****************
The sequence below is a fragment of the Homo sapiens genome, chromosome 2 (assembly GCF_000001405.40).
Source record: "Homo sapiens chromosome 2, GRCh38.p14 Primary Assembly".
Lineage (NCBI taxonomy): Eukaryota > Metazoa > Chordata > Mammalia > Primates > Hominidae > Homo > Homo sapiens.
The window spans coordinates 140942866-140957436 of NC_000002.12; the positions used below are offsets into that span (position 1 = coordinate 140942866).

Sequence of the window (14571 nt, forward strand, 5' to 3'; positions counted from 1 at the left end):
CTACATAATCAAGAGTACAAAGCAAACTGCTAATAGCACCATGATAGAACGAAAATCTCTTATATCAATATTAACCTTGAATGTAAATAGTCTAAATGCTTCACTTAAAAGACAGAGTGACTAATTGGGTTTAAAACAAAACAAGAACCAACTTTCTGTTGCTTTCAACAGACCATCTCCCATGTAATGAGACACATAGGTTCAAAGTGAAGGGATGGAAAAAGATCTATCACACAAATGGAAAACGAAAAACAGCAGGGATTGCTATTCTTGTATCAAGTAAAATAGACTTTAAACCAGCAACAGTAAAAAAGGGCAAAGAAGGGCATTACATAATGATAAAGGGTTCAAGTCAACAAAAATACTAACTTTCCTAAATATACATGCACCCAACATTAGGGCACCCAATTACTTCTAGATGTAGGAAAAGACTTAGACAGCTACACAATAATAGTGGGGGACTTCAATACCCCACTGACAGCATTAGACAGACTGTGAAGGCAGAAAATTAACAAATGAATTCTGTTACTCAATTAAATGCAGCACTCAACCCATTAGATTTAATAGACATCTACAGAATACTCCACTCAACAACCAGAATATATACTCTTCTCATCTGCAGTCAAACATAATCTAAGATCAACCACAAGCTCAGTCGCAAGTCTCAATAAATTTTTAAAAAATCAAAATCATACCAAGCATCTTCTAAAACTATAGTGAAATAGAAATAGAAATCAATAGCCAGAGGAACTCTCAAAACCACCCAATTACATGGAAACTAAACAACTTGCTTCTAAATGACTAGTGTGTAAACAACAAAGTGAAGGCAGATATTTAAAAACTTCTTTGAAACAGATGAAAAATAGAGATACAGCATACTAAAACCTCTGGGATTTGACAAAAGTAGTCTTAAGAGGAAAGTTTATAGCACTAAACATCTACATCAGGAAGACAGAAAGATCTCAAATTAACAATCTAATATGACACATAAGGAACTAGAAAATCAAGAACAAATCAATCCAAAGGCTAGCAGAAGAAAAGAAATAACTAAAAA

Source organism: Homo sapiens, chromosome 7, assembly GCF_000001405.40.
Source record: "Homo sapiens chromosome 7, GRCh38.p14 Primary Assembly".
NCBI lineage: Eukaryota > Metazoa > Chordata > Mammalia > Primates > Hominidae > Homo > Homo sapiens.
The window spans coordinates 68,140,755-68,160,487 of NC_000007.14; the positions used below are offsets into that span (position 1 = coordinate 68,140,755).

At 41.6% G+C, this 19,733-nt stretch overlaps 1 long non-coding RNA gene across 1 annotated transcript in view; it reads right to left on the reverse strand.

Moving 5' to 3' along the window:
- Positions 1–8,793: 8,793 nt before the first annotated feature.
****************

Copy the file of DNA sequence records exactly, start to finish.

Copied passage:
The sequence below is a fragment of the Homo sapiens genome, chromosome 2 (assembly GCF_000001405.40).
Source record: "Homo sapiens chromosome 2, GRCh38.p14 Primary Assembly".
Lineage (NCBI taxonomy): Eukaryota > Metazoa > Chordata > Mammalia > Primates > Hominidae > Homo > Homo sapiens.
The window spans coordinates 140942866-140957436 of NC_000002.12; the positions used below are offsets into that span (position 1 = coordinate 140942866).

Sequence of the window (14571 nt, forward strand, 5' to 3'; positions counted from 1 at the left end):
CTACATAATCAAGAGTACAAAGCAAACTGCTAATAGCACCATGATAGAACGAAAATCTCTTATATCAATATTAACCTTGAATGTAAATAGTCTAAATGCTTCACTTAAAAGACAGAGTGACTAATTGGGTTTAAAACAAAACAAGAACCAACTTTCTGTTGCTTTCAACAGACCATCTCCCATGTAATGAGACACATAGGTTCAAAGTGAAGGGATGGAAAAAGATCTATCACACAAATGGAAAACGAAAAACAGCAGGGATTGCTATTCTTGTATCAAGTAAAATAGACTTTAAACCAGCAACAGTAAAAAAGGGCAAAGAAGGGCATTACATAATGATAAAGGGTTCAAGTCAACAAAAATACTAACTTTCCTAAATATACATGCACCCAACATTAGGGCACCCAATTACTTCTAGATGTAGGAAAAGACTTAGACAGCTACACAATAATAGTGGGGGACTTCAATACCCCACTGACAGCATTAGACAGACTGTGAAGGCAGAAAATTAACAAATGAATTCTGTTACTCAATTAAATGCAGCACTCAACCCATTAGATTTAATAGACATCTACAGAATACTCCACTCAACAACCAGAATATATACTCTTCTCATCTGCAGTCAAACATAATCTAAGATCAACCACAAGCTCAGTCGCAAGTCTCAATAAATTTTTAAAAAATCAAAATCATACCAAGCATCTTCTAAAACTATAGTGAAATAGAAATAGAAATCAATAGCCAGAGGAACTCTCAAAACCACCCAATTACATGGAAACTAAACAACTTGCTTCTAAATGACTAGTGTGTAAACAACAAAGTGAAGGCAGATATTTAAAAACTTCTTTGAAACAGATGAAAAATAGAGATACAGCATACTAAAACCTCTGGGATTTGACAAAAGTAGTCTTAAGAGGAAAGTTTATAGCACTAAACATCTACATCAGGAAGACAGAAAGATCTCAAATTAACAATCTAATATGACACATAAGGAACTAGAAAATCAAGAACAAATCAATCCAAAGGCTAGCAGAAGAAAAGAAATAACTAAAAA

Source organism: Homo sapiens, chromosome 7, assembly GCF_000001405.40.
Source record: "Homo sapiens chromosome 7, GRCh38.p14 Primary Assembly".
NCBI lineage: Eukaryota > Metazoa > Chordata > Mammalia > Primates > Hominidae > Homo > Homo sapiens.
The window spans coordinates 68,140,755-68,160,487 of NC_000007.14; the positions used below are offsets into that span (position 1 = coordinate 68,140,755).

At 41.6% G+C, this 19,733-nt stretch overlaps 1 long non-coding RNA gene across 1 annotated transcript in view; it reads right to left on the reverse strand.

Moving 5' to 3' along the window:
- Positions 1–8,793: 8,793 nt before the first annotated feature.